Paperback review by Anna Hollingsworth
One way for a book to land a blow is to describe dark, brutal matters but to dress them in a language that is the polar opposite in its lightness and beauty. Ocean Vuong’s semiautobiographical debut novel On Earth We’re Briefly Gorgeous is one of those.
The novel is a letter from Little Dog to his illiterate Ma, Hong, “even if every word I put down is one word further from where you are.” In his late twenties, Little Dog weaves his family history from the time before he was born through his childhood to what has become of them all now. The family — Little Dog, Ma, grandmother Lan, aunt Mai, and a nameless father who only makes brief violent appearances — are refugees from Vietnam to Hartford, Connecticut. Their new American life ebbs and flows between the joys of mayonnaise and white bread, and the pain of toxic chemicals and muscle stiffness from working in nail salons. The narratives swims cyclically through time, suspended between these extremes.
Vietnam is always present in the home. Little Dog’s childhood is marked by his mother’s abrupt bursts of violence, followed by periods of happiness: shopping for fine chocolates and mood rings can be suddenly disrupted by post-traumatic stress set off by fireworks.
Apart from the psychological reactions to trauma, their past lives are explored through Lan’s more or less reliable stories, where the fears of civilians — and women in particular — shine through the near-mythical narratives. We witness her arranged marriage at 17, escape and subsequent prostitution, and ultimately a love story with a US soldier and its complex aftermath.
Outside of the home it is not Vietnam, though, but Little Dog’s love for Trevor that defines the narrative. The teenagers meet when Little Dog takes up a job picking tobacco, and their camaraderie soon grows into sex, love and a joint search for identity, sexual and otherwise. In many ways the adventures and shared nights surrounded by harvested tobacco remind me of Elio and Oliver’s tentative relationship in Call Me By Your Name. Little Dog and Trevor’s story is darker than the one basking under the Italian sun, though, marked by drugs and the opioid crisis, reaping victims like the tobacco workers pick leaves.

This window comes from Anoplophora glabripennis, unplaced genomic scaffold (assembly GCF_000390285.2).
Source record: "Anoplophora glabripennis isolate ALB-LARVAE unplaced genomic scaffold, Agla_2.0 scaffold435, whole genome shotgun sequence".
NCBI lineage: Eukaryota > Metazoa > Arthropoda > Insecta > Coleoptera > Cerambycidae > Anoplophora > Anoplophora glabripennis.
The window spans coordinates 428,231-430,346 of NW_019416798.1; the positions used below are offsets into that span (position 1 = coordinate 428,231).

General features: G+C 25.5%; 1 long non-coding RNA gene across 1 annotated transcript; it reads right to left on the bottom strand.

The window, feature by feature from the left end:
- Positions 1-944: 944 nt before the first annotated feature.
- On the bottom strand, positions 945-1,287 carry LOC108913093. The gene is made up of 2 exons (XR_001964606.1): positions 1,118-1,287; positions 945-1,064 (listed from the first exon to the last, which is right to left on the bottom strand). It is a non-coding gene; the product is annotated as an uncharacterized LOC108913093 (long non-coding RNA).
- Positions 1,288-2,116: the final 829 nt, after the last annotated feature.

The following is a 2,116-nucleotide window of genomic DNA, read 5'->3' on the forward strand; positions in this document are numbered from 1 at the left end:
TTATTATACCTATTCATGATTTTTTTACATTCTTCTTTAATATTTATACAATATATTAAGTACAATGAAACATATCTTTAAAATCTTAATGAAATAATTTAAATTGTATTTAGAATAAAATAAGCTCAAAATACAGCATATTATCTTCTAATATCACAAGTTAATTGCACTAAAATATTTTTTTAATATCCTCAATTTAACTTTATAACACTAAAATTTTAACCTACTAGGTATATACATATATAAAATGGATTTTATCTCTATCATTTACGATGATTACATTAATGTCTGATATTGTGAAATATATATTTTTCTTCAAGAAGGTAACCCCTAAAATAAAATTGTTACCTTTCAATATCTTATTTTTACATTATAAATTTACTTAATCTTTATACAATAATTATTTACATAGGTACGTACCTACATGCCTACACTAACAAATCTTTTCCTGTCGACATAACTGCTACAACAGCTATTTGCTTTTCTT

Vuong is a poet — his 2016 collection Night Sky With Exit Wounds also tackles family history and the Vietnam War — and that background is reflected in his prose. It’s a descriptive delight in its lyrical ways: “you could hear them think”, he writes of eyelashes, and drag queens performing after a stranger’s death in Vietnam become “unicorns stamping in a graveyard”. The novel is weaved from segments that repeat, disappear and reappear in new arrangements, offering little glimpses of reality in different lights, like an extended poem.
You could read On Earth We’re Briefly Gorgeous for its language alone and float happily in pure linguistic joy. But Vuong’s way of describing well-addressed themes — violence, trauma, otherness, addiction — is refreshingly unfiltered. There is no black and white nor blame. Hong’s post-traumatised ways of acting, for example are shown in all their complexity; besides the slaps, there is love and care, albeit in less than typical forms. The same goes for Trevor’s drug addiction and abusive father as we watch Little Dog’s and Trevor’s passion turn into a relationship of worry, the drugs slowly taking hold. The seriousness and sense of fatality is interspersed with the full force of youth when the couple ride bikes through their town, re-enacting Jack and Rose’s flying scene from Titanic. It’s as if Vuong is bringing experience to the page as such, without forcing it to fit into anything.
On Earth We’re Briefly Gorgeous as a title is a reference to that nature of youthfulness. It does not, however, capture the novel: it’s permanent brilliance.
Anna is a bookworm and journalist.
Ocean Vuong, On Earth We’re Briefly Gorgeous (Vintage, 2020). 978-1529110685, 242pp., paperback.